Phil Stevens, Head of Tax at Burgis & Bullock, provides his immediate reaction to the Spring Budget which was delivered by Jeremy Hunt today (15/3/23).
Burgis & Bullock will be publishing a full analysis of the Budget in the coming days.
The big surprise of this Budget announcement that will send shockwaves through the tax planning and pensions industry is the abolition of the pensions lifetime allowance.
The limit was previously set at £1 million, having been reduced down since 2012 from £1.8m. Hunt also announced that the pension contributions annual tax-free allowance will increase from £40,000 to £60,000.
As always when it comes to the Budget, the devil will be in the detail, but to see the lifetime allowance limit abolished came as a real shock and it will be interesting to see if there are any measures or conditions attached to this.
It also throws up some very interesting opportunities for tax planners. Very often when planning for clients, it was often questioned whether using a scheme was really worth it given their complexities and a limit of £1 million.
The change provides more flexibility for people to pay into a pension and we will be exploring how this is set to impact clients when we have analysed the new policy.
It was also revealed that a new R&D scheme, coined the ‘Enhanced’ credit, will be available to more than 20,000 SMEs across the UK from April.
The scheme is set to be aimed at loss-making R&D intensive SMEs and companies will qualify for the scheme if R&D expenditure is worth 40 per cent or more of its total expenditure.
Those companies will be able to claim a credit worth £27 for every £100 spent. This is targeted support and will specifically look at manufacturing, life sciences, pharmaceutical and digital industries.
This has huge potential as a tax credit if you are a business in one of those qualifying sectors and hopefully will help to encourage more investment and innovation in those areas.
Interestingly, there was an emphasis in the Budget to simplify the tax system for small businesses, and that can only be a positive!
Hunt also confirmed additional measures to follow on from the cessation of the capital allowances super deduction that is coming to a close at the end of this month.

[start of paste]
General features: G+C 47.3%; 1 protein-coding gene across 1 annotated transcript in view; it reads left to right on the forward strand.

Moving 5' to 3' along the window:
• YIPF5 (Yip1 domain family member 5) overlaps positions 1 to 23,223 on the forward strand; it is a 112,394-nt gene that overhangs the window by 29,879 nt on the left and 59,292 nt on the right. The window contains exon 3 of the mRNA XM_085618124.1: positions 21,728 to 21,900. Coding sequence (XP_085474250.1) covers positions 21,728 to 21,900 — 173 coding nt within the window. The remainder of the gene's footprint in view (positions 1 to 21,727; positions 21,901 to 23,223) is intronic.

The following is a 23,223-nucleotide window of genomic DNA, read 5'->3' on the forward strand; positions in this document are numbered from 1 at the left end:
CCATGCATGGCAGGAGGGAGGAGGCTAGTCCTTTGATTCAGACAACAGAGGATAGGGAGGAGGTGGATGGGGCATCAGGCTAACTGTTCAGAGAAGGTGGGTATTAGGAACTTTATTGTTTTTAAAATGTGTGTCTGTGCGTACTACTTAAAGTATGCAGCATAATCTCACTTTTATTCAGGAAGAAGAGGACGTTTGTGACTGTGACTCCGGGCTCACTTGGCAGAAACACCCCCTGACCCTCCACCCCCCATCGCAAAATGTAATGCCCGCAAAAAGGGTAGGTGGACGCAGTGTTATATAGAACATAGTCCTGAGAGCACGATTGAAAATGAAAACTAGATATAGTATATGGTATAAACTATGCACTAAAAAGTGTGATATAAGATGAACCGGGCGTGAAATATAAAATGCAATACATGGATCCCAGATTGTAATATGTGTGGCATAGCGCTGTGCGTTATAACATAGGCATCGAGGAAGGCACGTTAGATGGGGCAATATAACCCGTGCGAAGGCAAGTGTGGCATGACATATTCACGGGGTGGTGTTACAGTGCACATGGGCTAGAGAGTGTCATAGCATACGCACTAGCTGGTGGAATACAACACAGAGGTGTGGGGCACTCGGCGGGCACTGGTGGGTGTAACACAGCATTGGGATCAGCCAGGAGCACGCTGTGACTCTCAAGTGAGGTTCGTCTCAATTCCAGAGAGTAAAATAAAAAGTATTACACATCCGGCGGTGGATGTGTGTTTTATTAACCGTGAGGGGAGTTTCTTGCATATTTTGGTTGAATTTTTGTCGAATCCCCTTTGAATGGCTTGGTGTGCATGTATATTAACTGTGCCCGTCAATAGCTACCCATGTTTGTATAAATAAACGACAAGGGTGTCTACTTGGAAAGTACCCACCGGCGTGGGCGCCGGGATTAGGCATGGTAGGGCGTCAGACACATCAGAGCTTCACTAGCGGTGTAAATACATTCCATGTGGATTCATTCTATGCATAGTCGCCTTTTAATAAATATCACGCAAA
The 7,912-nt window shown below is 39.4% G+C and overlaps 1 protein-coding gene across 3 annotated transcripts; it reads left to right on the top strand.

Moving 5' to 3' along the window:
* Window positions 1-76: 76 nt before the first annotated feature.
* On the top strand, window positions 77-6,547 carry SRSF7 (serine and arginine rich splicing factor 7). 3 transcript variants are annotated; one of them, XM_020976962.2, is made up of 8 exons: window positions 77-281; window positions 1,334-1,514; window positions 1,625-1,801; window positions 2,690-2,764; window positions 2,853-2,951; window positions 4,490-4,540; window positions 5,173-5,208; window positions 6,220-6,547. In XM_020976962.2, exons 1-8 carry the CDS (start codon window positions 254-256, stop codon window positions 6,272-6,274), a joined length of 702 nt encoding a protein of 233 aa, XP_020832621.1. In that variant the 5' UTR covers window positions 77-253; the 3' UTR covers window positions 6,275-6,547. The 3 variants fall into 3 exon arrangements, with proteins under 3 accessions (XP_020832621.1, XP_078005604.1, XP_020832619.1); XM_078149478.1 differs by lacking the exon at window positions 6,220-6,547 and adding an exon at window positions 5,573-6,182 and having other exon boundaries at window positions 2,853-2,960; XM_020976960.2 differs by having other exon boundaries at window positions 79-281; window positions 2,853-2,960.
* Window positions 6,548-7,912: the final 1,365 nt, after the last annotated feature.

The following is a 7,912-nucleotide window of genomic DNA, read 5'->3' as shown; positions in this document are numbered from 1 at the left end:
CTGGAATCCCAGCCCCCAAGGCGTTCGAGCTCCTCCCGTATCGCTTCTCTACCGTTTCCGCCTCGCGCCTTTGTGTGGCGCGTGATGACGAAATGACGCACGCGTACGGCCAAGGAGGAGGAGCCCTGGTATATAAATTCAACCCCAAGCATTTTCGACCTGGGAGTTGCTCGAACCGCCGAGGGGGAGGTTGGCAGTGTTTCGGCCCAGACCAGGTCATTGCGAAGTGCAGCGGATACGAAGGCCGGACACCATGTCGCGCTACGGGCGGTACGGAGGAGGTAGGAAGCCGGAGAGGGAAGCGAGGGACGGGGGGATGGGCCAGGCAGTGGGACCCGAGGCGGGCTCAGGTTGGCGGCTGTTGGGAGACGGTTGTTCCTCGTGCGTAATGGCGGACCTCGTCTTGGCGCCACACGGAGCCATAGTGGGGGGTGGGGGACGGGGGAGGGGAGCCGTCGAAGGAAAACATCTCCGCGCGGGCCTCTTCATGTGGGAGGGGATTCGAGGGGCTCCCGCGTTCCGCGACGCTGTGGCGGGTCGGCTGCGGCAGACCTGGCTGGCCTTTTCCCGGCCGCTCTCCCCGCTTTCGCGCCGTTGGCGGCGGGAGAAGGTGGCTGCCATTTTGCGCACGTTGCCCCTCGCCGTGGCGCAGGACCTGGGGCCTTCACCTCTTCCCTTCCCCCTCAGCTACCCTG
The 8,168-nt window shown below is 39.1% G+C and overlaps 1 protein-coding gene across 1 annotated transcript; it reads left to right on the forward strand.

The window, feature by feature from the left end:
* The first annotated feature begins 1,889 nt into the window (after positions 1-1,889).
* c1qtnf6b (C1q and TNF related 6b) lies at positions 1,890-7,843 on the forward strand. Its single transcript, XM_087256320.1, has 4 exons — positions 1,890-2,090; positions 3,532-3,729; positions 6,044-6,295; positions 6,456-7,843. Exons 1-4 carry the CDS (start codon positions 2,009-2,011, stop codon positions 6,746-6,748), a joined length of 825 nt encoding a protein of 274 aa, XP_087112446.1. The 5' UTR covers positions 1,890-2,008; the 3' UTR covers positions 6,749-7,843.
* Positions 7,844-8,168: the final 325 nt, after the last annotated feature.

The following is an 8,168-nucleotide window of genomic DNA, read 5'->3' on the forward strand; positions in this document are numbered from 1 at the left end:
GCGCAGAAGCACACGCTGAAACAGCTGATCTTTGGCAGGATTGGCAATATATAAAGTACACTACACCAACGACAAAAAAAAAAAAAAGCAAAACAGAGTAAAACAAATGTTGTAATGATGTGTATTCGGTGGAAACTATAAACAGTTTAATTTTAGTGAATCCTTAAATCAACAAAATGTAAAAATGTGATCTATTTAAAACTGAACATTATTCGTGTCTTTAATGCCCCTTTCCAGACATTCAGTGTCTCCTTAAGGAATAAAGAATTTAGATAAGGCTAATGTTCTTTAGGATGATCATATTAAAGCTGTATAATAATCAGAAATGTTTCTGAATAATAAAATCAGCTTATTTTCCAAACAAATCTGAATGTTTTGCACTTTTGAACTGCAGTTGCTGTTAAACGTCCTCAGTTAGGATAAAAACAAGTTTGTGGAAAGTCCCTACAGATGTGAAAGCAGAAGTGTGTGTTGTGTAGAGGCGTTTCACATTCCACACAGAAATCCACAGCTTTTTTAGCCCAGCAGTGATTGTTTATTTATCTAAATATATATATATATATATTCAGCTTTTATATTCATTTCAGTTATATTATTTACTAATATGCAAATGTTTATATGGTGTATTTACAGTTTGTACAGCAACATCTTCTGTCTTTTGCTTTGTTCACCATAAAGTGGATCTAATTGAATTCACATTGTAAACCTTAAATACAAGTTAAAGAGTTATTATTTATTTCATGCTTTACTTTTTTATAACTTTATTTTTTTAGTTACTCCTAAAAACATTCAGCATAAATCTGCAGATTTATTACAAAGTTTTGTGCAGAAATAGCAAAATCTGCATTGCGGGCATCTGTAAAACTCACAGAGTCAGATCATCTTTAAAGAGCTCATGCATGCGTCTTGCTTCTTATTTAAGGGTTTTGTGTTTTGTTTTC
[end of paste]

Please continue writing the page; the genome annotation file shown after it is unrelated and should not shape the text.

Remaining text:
The Government is introducing full expensing of capital items, meaning that companies will get full capital relief for expenditure on certain IT equipment, plant and machinery, and is uncapped. This is initially set for a 3-year period to March 2026 although the Chancellor did state his hope is that this can be a permanent measure after this time.
All businesses will still also be able to benefit from the Annual Investment Allowance providing 100% tax relief on up to £1m of expenditure
This is great news for all businesses although realistically I don’t think this will have a huge impact on most SMEs. There aren’t many businesses regularly spending £1 million or more on capital expenditure and we already have the Annual Investment Allowance covering expenditure under this amount.
Unfortunately, despite widespread calls for it not to go ahead, the move to increase corporation tax from 19 per cent to 25 per cent will go ahead.
Hunt did say that only 10 per cent of companies will pay at the top rate of 25 per cent rate, (on the basis this requires a company to have sole or associated profits of £250,000 or more). However, at the same time a lot of businesses will still be paying more tax as they will fall between the 19 and 25 per cent, thereby suffering additional tax exposure. . This was a clever piece of wording from the Chancellor.
It was an interesting Budget and other than the announcement for pensions, I don’t think there were any major surprises or omissions.